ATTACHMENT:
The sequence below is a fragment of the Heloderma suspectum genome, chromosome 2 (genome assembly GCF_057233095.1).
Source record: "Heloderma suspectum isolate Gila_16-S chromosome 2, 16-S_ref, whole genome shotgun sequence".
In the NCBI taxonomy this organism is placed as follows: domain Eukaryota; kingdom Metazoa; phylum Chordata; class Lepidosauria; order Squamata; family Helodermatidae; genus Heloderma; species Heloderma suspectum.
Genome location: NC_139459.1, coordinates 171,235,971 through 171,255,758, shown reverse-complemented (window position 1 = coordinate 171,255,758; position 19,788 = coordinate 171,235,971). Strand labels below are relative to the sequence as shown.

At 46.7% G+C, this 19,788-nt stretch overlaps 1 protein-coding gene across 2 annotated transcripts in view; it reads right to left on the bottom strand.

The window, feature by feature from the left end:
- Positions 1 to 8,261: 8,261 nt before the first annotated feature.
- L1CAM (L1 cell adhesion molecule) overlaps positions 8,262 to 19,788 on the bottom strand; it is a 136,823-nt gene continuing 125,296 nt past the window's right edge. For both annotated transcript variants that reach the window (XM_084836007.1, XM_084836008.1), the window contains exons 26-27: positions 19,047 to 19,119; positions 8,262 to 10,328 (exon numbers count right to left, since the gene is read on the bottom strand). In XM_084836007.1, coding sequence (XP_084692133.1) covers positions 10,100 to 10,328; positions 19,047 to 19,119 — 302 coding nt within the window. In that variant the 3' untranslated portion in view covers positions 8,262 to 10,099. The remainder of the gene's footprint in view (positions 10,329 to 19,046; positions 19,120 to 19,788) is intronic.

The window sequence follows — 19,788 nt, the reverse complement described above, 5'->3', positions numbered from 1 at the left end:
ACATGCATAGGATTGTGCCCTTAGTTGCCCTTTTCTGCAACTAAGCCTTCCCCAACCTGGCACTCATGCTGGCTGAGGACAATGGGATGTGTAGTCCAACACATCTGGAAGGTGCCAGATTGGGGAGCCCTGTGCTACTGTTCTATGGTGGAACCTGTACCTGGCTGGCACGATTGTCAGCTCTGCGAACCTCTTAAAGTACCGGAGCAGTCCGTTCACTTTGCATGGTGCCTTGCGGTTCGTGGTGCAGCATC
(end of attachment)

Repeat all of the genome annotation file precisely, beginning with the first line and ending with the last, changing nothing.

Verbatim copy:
The sequence below is a fragment of the Heloderma suspectum genome, chromosome 2 (genome assembly GCF_057233095.1).
Source record: "Heloderma suspectum isolate Gila_16-S chromosome 2, 16-S_ref, whole genome shotgun sequence".
In the NCBI taxonomy this organism is placed as follows: domain Eukaryota; kingdom Metazoa; phylum Chordata; class Lepidosauria; order Squamata; family Helodermatidae; genus Heloderma; species Heloderma suspectum.
Genome location: NC_139459.1, coordinates 171,235,971 through 171,255,758, shown reverse-complemented (window position 1 = coordinate 171,255,758; position 19,788 = coordinate 171,235,971). Strand labels below are relative to the sequence as shown.

At 46.7% G+C, this 19,788-nt stretch overlaps 1 protein-coding gene across 2 annotated transcripts in view; it reads right to left on the bottom strand.

The window, feature by feature from the left end:
- Positions 1 to 8,261: 8,261 nt before the first annotated feature.
- L1CAM (L1 cell adhesion molecule) overlaps positions 8,262 to 19,788 on the bottom strand; it is a 136,823-nt gene continuing 125,296 nt past the window's right edge. For both annotated transcript variants that reach the window (XM_084836007.1, XM_084836008.1), the window contains exons 26-27: positions 19,047 to 19,119; positions 8,262 to 10,328 (exon numbers count right to left, since the gene is read on the bottom strand). In XM_084836007.1, coding sequence (XP_084692133.1) covers positions 10,100 to 10,328; positions 19,047 to 19,119 — 302 coding nt within the window. In that variant the 3' untranslated portion in view covers positions 8,262 to 10,099. The remainder of the gene's footprint in view (positions 10,329 to 19,046; positions 19,120 to 19,788) is intronic.

The window sequence follows — 19,788 nt, the reverse complement described above, 5'->3', positions numbered from 1 at the left end:
ACATGCATAGGATTGTGCCCTTAGTTGCCCTTTTCTGCAACTAAGCCTTCCCCAACCTGGCACTCATGCTGGCTGAGGACAATGGGATGTGTAGTCCAACACATCTGGAAGGTGCCAGATTGGGGAGCCCTGTGCTACTGTTCTATGGTGGAACCTGTACCTGGCTGGCACGATTGTCAGCTCTGCGAACCTCTTAAAGTACCGGAGCAGTCCGTTCACTTTGCATGGTGCCTTGCGGTTCGTGGTGCAGCATC